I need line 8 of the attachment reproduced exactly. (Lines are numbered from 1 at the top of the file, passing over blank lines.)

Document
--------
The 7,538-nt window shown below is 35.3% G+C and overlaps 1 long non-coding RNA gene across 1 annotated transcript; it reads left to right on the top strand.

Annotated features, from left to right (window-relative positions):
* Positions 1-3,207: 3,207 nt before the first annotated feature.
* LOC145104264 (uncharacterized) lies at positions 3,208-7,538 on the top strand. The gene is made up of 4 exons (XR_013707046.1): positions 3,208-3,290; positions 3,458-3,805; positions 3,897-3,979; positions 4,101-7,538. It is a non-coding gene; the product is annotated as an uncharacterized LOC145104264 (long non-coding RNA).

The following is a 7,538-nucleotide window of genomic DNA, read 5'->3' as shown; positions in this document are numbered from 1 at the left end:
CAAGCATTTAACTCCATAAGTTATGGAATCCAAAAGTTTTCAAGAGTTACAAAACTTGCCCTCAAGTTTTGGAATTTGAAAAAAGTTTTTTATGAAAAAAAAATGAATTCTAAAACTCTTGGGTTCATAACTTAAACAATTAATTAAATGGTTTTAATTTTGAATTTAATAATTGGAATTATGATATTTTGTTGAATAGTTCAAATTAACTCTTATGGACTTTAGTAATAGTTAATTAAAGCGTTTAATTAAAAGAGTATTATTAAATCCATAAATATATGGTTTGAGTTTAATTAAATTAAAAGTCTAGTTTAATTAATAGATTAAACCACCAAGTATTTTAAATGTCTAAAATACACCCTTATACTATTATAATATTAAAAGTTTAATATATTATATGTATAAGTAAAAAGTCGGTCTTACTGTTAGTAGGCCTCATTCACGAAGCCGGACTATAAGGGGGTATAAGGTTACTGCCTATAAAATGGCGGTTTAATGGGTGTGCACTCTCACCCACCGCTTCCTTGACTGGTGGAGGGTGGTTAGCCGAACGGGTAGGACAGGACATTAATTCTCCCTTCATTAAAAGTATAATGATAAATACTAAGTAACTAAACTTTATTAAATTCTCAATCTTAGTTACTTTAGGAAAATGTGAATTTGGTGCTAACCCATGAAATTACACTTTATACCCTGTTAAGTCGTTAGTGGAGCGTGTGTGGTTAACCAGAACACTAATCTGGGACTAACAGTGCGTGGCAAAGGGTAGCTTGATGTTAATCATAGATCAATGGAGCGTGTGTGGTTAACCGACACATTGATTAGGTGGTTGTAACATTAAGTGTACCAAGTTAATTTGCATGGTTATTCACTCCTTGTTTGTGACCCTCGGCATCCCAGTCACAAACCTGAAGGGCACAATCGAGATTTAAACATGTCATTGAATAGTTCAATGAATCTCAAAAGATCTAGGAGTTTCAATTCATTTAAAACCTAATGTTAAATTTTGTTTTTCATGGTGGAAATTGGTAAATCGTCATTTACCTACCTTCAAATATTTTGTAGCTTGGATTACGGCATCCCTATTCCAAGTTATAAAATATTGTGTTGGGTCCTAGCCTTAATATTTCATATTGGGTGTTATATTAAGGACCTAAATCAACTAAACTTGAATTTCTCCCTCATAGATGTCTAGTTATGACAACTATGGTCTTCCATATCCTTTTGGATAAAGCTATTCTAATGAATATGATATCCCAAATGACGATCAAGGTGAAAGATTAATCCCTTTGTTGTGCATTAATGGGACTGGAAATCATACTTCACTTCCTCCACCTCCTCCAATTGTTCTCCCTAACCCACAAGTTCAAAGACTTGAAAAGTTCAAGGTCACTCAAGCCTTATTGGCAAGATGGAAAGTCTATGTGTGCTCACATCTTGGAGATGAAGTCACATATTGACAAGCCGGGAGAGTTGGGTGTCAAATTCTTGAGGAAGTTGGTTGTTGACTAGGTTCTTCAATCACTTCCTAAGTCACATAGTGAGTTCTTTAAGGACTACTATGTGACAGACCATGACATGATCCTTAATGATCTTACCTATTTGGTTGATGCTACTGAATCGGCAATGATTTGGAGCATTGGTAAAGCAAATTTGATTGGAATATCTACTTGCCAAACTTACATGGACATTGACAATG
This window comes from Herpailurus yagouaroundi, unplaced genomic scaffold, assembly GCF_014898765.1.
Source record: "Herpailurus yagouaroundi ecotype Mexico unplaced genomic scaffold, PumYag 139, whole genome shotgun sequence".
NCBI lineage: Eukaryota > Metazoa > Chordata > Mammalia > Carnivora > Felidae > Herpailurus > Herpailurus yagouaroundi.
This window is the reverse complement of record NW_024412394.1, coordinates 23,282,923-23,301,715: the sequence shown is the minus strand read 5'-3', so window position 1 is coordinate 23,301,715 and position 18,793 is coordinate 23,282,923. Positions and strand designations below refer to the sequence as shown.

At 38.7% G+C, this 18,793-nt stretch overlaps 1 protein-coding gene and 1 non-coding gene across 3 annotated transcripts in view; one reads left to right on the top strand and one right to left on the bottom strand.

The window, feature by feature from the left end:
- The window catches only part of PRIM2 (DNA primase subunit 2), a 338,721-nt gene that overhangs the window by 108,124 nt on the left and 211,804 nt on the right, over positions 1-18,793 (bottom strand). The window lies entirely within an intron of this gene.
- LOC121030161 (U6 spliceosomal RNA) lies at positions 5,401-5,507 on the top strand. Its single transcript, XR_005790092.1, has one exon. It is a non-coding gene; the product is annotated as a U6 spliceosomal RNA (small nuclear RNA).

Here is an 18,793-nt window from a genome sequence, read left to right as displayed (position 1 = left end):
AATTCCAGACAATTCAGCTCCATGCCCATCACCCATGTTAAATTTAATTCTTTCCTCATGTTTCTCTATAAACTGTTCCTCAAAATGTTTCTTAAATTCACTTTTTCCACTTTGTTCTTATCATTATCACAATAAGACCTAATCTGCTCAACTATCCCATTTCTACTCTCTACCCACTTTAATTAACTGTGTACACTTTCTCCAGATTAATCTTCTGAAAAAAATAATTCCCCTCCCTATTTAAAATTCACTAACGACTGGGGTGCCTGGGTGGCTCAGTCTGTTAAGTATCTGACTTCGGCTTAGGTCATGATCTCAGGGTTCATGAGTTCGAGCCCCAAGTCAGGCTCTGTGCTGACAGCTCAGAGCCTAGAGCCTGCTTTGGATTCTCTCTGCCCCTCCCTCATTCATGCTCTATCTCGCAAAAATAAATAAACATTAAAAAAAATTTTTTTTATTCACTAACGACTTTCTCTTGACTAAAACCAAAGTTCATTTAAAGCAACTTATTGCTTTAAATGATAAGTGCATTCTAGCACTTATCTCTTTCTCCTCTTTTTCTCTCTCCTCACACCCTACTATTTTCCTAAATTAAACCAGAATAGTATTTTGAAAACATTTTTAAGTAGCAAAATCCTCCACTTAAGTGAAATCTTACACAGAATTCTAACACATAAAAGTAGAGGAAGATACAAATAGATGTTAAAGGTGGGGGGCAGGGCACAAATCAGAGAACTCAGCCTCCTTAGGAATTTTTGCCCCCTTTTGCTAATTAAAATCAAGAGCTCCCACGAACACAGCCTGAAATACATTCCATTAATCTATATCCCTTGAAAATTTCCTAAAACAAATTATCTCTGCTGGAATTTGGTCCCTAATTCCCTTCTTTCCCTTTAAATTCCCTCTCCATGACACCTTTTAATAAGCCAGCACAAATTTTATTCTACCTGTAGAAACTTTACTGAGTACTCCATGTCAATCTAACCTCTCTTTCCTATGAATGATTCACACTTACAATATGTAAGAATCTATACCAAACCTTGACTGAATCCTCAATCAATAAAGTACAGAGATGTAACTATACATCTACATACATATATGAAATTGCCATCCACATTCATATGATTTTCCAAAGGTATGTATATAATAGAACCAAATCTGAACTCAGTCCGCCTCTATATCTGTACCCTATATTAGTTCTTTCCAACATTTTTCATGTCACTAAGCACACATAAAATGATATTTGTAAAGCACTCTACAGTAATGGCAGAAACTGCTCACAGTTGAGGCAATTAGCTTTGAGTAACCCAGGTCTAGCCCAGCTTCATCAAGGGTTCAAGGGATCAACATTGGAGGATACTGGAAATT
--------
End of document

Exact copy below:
Source record: "Herpailurus yagouaroundi ecotype Mexico unplaced genomic scaffold, PumYag 139, whole genome shotgun sequence".